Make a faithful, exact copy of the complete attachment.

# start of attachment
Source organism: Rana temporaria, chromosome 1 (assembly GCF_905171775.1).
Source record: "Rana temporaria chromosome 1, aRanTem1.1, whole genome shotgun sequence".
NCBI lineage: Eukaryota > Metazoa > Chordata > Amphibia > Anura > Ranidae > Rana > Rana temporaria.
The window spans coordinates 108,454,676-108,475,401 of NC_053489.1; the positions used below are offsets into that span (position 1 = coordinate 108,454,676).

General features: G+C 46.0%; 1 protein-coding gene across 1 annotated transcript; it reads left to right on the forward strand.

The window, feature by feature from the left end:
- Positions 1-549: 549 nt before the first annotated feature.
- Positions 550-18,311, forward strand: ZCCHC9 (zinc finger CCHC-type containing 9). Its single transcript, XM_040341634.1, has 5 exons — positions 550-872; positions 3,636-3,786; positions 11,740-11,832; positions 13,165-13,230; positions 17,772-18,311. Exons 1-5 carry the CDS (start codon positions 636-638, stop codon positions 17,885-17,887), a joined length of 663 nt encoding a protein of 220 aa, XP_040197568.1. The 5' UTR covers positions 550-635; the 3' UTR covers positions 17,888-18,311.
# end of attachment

Source organism: Rana temporaria, chromosome 1 (assembly GCF_905171775.1).
Source record: "Rana temporaria chromosome 1, aRanTem1.1, whole genome shotgun sequence".
NCBI lineage: Eukaryota > Metazoa > Chordata > Amphibia > Anura > Ranidae > Rana > Rana temporaria.
The window spans coordinates 108,454,676-108,475,401 of NC_053489.1; the positions used below are offsets into that span (position 1 = coordinate 108,454,676).

General features: G+C 46.0%; 1 protein-coding gene across 1 annotated transcript; it reads left to right on the forward strand.

The window, feature by feature from the left end:
- Positions 1-549: 549 nt before the first annotated feature.
- Positions 550-18,311, forward strand: ZCCHC9 (zinc finger CCHC-type containing 9). Its single transcript, XM_040341634.1, has 5 exons — positions 550-872; positions 3,636-3,786; positions 11,740-11,832; positions 13,165-13,230; positions 17,772-18,311. Exons 1-5 carry the CDS (start codon positions 636-638, stop codon positions 17,885-17,887), a joined length of 663 nt encoding a protein of 220 aa, XP_040197568.1. The 5' UTR covers positions 550-635; the 3' UTR covers positions 17,888-18,311.